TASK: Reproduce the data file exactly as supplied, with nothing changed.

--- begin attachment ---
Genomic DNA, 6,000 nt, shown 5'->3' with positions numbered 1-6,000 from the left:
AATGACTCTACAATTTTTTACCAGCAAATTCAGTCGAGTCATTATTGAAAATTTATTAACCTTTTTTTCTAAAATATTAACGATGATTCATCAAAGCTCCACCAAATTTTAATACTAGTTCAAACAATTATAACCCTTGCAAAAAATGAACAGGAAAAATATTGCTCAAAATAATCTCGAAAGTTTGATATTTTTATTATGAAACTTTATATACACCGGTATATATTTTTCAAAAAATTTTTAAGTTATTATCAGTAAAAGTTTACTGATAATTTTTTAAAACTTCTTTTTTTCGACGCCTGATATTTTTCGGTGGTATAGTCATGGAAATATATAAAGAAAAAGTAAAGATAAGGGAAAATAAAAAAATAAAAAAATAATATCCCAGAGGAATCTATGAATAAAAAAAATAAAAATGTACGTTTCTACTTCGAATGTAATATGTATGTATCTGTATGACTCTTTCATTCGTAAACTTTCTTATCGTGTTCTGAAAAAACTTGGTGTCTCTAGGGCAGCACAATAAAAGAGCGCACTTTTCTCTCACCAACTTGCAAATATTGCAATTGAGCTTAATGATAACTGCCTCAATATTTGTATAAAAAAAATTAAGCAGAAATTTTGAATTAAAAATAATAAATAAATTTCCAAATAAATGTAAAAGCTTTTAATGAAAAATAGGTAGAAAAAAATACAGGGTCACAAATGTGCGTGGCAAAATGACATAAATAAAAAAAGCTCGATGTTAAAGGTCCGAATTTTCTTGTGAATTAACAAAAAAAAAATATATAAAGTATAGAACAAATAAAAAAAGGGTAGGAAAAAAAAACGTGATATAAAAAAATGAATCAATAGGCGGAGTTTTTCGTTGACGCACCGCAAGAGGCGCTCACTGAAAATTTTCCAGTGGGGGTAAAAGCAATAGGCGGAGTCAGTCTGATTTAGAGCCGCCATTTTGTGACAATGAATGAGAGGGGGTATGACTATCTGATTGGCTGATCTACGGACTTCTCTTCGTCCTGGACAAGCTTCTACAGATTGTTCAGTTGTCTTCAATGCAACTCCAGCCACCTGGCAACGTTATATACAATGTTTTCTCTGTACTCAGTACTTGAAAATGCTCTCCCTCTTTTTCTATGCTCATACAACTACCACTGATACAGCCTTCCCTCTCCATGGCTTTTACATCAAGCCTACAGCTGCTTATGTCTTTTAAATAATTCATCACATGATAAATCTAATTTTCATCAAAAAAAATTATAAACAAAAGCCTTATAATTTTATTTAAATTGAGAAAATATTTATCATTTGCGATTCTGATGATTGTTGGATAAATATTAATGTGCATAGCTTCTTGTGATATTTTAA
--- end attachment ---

Genomic DNA, 6,000 nt, shown 5'->3' with positions numbered 1-6,000 from the left:
AATGACTCTACAATTTTTTACCAGCAAATTCAGTCGAGTCATTATTGAAAATTTATTAACCTTTTTTTCTAAAATATTAACGATGATTCATCAAAGCTCCACCAAATTTTAATACTAGTTCAAACAATTATAACCCTTGCAAAAAATGAACAGGAAAAATATTGCTCAAAATAATCTCGAAAGTTTGATATTTTTATTATGAAACTTTATATACACCGGTATATATTTTTCAAAAAATTTTTAAGTTATTATCAGTAAAAGTTTACTGATAATTTTTTAAAACTTCTTTTTTTCGACGCCTGATATTTTTCGGTGGTATAGTCATGGAAATATATAAAGAAAAAGTAAAGATAAGGGAAAATAAAAAAATAAAAAAATAATATCCCAGAGGAATCTATGAATAAAAAAAATAAAAATGTACGTTTCTACTTCGAATGTAATATGTATGTATCTGTATGACTCTTTCATTCGTAAACTTTCTTATCGTGTTCTGAAAAAACTTGGTGTCTCTAGGGCAGCACAATAAAAGAGCGCACTTTTCTCTCACCAACTTGCAAATATTGCAATTGAGCTTAATGATAACTGCCTCAATATTTGTATAAAAAAAATTAAGCAGAAATTTTGAATTAAAAATAATAAATAAATTTCCAAATAAATGTAAAAGCTTTTAATGAAAAATAGGTAGAAAAAAATACAGGGTCACAAATGTGCGTGGCAAAATGACATAAATAAAAAAAGCTCGATGTTAAAGGTCCGAATTTTCTTGTGAATTAACAAAAAAAAAATATATAAAGTATAGAACAAATAAAAAAAGGGTAGGAAAAAAAAACGTGATATAAAAAAATGAATCAATAGGCGGAGTTTTTCGTTGACGCACCGCAAGAGGCGCTCACTGAAAATTTTCCAGTGGGGGTAAAAGCAATAGGCGGAGTCAGTCTGATTTAGAGCCGCCATTTTGTGACAATGAATGAGAGGGGGTATGACTATCTGATTGGCTGATCTACGGACTTCTCTTCGTCCTGGACAAGCTTCTACAGATTGTTCAGTTGTCTTCAATGCAACTCCAGCCACCTGGCAACGTTATATACAATGTTTTCTCTGTACTCAGTACTTGAAAATGCTCTCCCTCTTTTTCTATGCTCATACAACTACCACTGATACAGCCTTCCCTCTCCATGGCTTTTACATCAAGCCTACAGCTGCTTATGTCTTTTAAATAATTCATCACATGATAAATCTAATTTTCATCAAAAAAAATTATAAACAAAAGCCTTATAATTTTATTTAAATTGAGAAAATATTTATCATTTGCGATTCTGATGATTGTTGGATAAATATTAATGTGCATAGCTTCTTGTGATATTTTAA